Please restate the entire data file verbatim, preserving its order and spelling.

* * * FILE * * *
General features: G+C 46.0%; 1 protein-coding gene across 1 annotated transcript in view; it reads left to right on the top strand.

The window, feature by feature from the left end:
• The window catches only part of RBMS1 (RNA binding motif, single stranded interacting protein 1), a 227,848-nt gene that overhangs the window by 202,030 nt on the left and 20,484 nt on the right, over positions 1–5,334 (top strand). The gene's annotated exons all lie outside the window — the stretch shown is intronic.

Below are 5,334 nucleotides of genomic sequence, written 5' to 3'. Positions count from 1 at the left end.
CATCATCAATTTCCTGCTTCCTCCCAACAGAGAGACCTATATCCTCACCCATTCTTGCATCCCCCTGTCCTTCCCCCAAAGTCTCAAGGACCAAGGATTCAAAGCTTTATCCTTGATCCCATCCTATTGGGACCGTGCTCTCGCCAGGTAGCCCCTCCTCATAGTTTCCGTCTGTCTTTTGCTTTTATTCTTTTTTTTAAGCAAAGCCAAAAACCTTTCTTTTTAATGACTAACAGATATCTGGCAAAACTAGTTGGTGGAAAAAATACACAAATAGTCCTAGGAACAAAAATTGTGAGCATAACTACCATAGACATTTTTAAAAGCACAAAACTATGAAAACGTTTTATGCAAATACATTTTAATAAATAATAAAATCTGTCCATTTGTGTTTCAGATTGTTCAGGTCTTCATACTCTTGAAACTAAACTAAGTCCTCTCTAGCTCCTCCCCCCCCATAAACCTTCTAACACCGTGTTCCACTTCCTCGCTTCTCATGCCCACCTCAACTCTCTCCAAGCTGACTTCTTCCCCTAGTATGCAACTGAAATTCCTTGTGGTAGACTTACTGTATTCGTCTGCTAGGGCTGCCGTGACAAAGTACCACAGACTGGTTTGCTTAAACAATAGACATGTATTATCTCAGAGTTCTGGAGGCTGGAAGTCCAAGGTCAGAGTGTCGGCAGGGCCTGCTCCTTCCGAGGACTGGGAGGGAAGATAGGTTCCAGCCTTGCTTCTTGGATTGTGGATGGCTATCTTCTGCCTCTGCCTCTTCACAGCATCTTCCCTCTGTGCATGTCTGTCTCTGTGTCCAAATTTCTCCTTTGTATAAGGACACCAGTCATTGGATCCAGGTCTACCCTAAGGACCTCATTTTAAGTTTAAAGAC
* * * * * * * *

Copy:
General features: G+C 46.0%; 1 protein-coding gene across 1 annotated transcript in view; it reads left to right on the top strand.

The window, feature by feature from the left end:
• The window catches only part of RBMS1 (RNA binding motif, single stranded interacting protein 1), a 227,848-nt gene that overhangs the window by 202,030 nt on the left and 20,484 nt on the right, over positions 1–5,334 (top strand). The gene's annotated exons all lie outside the window — the stretch shown is intronic.

Below are 5,334 nucleotides of genomic sequence, written 5' to 3'. Positions count from 1 at the left end.
CATCATCAATTTCCTGCTTCCTCCCAACAGAGAGACCTATATCCTCACCCATTCTTGCATCCCCCTGTCCTTCCCCCAAAGTCTCAAGGACCAAGGATTCAAAGCTTTATCCTTGATCCCATCCTATTGGGACCGTGCTCTCGCCAGGTAGCCCCTCCTCATAGTTTCCGTCTGTCTTTTGCTTTTATTCTTTTTTTTAAGCAAAGCCAAAAACCTTTCTTTTTAATGACTAACAGATATCTGGCAAAACTAGTTGGTGGAAAAAATACACAAATAGTCCTAGGAACAAAAATTGTGAGCATAACTACCATAGACATTTTTAAAAGCACAAAACTATGAAAACGTTTTATGCAAATACATTTTAATAAATAATAAAATCTGTCCATTTGTGTTTCAGATTGTTCAGGTCTTCATACTCTTGAAACTAAACTAAGTCCTCTCTAGCTCCTCCCCCCCCATAAACCTTCTAACACCGTGTTCCACTTCCTCGCTTCTCATGCCCACCTCAACTCTCTCCAAGCTGACTTCTTCCCCTAGTATGCAACTGAAATTCCTTGTGGTAGACTTACTGTATTCGTCTGCTAGGGCTGCCGTGACAAAGTACCACAGACTGGTTTGCTTAAACAATAGACATGTATTATCTCAGAGTTCTGGAGGCTGGAAGTCCAAGGTCAGAGTGTCGGCAGGGCCTGCTCCTTCCGAGGACTGGGAGGGAAGATAGGTTCCAGCCTTGCTTCTTGGATTGTGGATGGCTATCTTCTGCCTCTGCCTCTTCACAGCATCTTCCCTCTGTGCATGTCTGTCTCTGTGTCCAAATTTCTCCTTTGTATAAGGACACCAGTCATTGGATCCAGGTCTACCCTAAGGACCTCATTTTAAGTTTAAAGAC